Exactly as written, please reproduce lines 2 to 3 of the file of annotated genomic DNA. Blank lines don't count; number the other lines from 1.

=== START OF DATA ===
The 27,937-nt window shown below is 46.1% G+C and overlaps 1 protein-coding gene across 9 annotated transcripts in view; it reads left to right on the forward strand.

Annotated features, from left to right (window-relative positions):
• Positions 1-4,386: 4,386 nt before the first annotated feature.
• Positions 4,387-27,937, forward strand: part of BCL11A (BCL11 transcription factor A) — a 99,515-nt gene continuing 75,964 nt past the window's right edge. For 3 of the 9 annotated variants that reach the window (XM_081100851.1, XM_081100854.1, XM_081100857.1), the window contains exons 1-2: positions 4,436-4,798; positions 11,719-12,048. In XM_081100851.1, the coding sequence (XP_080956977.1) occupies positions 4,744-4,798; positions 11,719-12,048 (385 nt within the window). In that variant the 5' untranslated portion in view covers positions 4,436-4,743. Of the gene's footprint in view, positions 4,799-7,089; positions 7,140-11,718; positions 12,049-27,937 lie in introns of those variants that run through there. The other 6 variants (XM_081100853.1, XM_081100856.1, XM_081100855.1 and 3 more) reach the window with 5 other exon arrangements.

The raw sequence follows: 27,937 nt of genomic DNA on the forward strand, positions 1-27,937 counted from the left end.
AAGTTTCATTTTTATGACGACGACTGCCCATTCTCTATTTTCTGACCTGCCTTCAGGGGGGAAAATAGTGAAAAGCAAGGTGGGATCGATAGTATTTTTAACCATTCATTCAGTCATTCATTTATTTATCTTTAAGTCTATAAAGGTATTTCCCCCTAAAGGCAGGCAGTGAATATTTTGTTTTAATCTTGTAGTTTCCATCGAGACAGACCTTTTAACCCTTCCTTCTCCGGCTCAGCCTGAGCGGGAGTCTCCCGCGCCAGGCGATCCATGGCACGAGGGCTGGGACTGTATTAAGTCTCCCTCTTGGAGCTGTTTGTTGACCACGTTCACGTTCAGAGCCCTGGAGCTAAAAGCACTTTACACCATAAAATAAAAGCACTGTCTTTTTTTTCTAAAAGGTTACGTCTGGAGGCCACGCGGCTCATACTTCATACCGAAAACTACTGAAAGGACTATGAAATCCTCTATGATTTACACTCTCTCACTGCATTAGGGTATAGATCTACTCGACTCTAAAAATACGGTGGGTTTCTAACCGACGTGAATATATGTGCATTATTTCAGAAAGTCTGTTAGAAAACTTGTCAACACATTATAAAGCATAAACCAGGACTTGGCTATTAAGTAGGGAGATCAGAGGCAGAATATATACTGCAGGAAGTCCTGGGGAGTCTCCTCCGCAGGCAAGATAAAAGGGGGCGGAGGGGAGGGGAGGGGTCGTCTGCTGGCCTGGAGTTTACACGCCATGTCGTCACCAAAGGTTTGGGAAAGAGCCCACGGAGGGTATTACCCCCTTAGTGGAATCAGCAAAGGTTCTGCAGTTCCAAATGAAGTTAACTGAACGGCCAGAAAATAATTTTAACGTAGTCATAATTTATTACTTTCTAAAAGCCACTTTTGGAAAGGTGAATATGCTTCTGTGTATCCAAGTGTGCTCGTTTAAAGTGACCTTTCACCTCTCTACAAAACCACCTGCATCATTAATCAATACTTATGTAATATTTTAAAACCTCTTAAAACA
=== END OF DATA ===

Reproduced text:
Annotated features, from left to right (window-relative positions):
• Positions 1-4,386: 4,386 nt before the first annotated feature.